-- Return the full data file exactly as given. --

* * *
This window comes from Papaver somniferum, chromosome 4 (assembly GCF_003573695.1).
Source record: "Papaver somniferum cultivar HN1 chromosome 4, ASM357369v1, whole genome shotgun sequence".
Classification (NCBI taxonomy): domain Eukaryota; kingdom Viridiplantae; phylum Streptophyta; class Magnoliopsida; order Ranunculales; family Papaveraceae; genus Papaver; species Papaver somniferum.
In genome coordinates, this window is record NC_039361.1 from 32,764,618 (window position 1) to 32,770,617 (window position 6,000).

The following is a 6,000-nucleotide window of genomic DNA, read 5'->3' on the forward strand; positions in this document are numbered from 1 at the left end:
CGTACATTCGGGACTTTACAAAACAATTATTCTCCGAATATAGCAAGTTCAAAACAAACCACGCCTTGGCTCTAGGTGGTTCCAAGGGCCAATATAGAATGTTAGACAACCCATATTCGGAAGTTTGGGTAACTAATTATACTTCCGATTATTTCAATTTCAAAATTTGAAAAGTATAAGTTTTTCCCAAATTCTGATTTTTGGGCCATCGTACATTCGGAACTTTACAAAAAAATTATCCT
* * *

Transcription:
This window comes from Papaver somniferum, chromosome 4 (assembly GCF_003573695.1).
Source record: "Papaver somniferum cultivar HN1 chromosome 4, ASM357369v1, whole genome shotgun sequence".
Classification (NCBI taxonomy): domain Eukaryota; kingdom Viridiplantae; phylum Streptophyta; class Magnoliopsida; order Ranunculales; family Papaveraceae; genus Papaver; species Papaver somniferum.
In genome coordinates, this window is record NC_039361.1 from 32,764,618 (window position 1) to 32,770,617 (window position 6,000).

The following is a 6,000-nucleotide window of genomic DNA, read 5'->3' on the forward strand; positions in this document are numbered from 1 at the left end:
CGTACATTCGGGACTTTACAAAACAATTATTCTCCGAATATAGCAAGTTCAAAACAAACCACGCCTTGGCTCTAGGTGGTTCCAAGGGCCAATATAGAATGTTAGACAACCCATATTCGGAAGTTTGGGTAACTAATTATACTTCCGATTATTTCAATTTCAAAATTTGAAAAGTATAAGTTTTTCCCAAATTCTGATTTTTGGGCCATCGTACATTCGGAACTTTACAAAAAAATTATCCT